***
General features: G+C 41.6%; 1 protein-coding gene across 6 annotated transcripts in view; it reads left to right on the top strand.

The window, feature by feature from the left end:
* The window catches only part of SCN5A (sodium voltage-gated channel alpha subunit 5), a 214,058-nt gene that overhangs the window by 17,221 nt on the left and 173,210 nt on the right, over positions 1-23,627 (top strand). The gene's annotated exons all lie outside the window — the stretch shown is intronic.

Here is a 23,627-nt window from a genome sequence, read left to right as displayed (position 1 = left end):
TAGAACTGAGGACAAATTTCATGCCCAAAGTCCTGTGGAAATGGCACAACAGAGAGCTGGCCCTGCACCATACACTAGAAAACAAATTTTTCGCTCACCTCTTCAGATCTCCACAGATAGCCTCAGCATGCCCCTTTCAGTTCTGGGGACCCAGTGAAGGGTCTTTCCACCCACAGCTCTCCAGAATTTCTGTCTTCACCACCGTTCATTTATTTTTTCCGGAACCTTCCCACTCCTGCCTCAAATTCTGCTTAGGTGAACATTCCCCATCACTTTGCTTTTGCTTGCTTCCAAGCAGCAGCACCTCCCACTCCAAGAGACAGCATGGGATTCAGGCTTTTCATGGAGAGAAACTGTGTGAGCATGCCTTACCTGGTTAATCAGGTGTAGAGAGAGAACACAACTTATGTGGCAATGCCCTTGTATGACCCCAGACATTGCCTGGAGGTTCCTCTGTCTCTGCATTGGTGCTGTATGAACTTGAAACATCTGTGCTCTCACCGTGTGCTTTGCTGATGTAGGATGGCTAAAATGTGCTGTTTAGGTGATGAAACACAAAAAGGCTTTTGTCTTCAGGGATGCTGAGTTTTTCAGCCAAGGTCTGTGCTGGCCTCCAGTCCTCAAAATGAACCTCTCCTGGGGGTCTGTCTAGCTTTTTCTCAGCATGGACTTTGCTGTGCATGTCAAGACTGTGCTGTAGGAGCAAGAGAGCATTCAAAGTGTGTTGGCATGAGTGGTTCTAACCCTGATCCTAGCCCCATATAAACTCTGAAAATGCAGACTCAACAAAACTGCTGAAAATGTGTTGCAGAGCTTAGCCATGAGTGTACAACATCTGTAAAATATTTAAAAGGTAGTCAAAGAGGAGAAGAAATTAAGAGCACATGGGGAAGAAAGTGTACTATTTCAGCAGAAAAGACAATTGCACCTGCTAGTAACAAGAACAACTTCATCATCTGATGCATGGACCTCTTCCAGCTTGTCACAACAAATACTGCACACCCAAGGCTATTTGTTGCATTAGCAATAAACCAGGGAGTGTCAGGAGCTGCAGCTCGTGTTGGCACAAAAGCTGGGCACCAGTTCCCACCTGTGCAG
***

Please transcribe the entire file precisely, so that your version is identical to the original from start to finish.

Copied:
General features: G+C 41.6%; 1 protein-coding gene across 6 annotated transcripts in view; it reads left to right on the top strand.

The window, feature by feature from the left end:
* The window catches only part of SCN5A (sodium voltage-gated channel alpha subunit 5), a 214,058-nt gene that overhangs the window by 17,221 nt on the left and 173,210 nt on the right, over positions 1-23,627 (top strand). The gene's annotated exons all lie outside the window — the stretch shown is intronic.

Here is a 23,627-nt window from a genome sequence, read left to right as displayed (position 1 = left end):
TAGAACTGAGGACAAATTTCATGCCCAAAGTCCTGTGGAAATGGCACAACAGAGAGCTGGCCCTGCACCATACACTAGAAAACAAATTTTTCGCTCACCTCTTCAGATCTCCACAGATAGCCTCAGCATGCCCCTTTCAGTTCTGGGGACCCAGTGAAGGGTCTTTCCACCCACAGCTCTCCAGAATTTCTGTCTTCACCACCGTTCATTTATTTTTTCCGGAACCTTCCCACTCCTGCCTCAAATTCTGCTTAGGTGAACATTCCCCATCACTTTGCTTTTGCTTGCTTCCAAGCAGCAGCACCTCCCACTCCAAGAGACAGCATGGGATTCAGGCTTTTCATGGAGAGAAACTGTGTGAGCATGCCTTACCTGGTTAATCAGGTGTAGAGAGAGAACACAACTTATGTGGCAATGCCCTTGTATGACCCCAGACATTGCCTGGAGGTTCCTCTGTCTCTGCATTGGTGCTGTATGAACTTGAAACATCTGTGCTCTCACCGTGTGCTTTGCTGATGTAGGATGGCTAAAATGTGCTGTTTAGGTGATGAAACACAAAAAGGCTTTTGTCTTCAGGGATGCTGAGTTTTTCAGCCAAGGTCTGTGCTGGCCTCCAGTCCTCAAAATGAACCTCTCCTGGGGGTCTGTCTAGCTTTTTCTCAGCATGGACTTTGCTGTGCATGTCAAGACTGTGCTGTAGGAGCAAGAGAGCATTCAAAGTGTGTTGGCATGAGTGGTTCTAACCCTGATCCTAGCCCCATATAAACTCTGAAAATGCAGACTCAACAAAACTGCTGAAAATGTGTTGCAGAGCTTAGCCATGAGTGTACAACATCTGTAAAATATTTAAAAGGTAGTCAAAGAGGAGAAGAAATTAAGAGCACATGGGGAAGAAAGTGTACTATTTCAGCAGAAAAGACAATTGCACCTGCTAGTAACAAGAACAACTTCATCATCTGATGCATGGACCTCTTCCAGCTTGTCACAACAAATACTGCACACCCAAGGCTATTTGTTGCATTAGCAATAAACCAGGGAGTGTCAGGAGCTGCAGCTCGTGTTGGCACAAAAGCTGGGCACCAGTTCCCACCTGTGCAG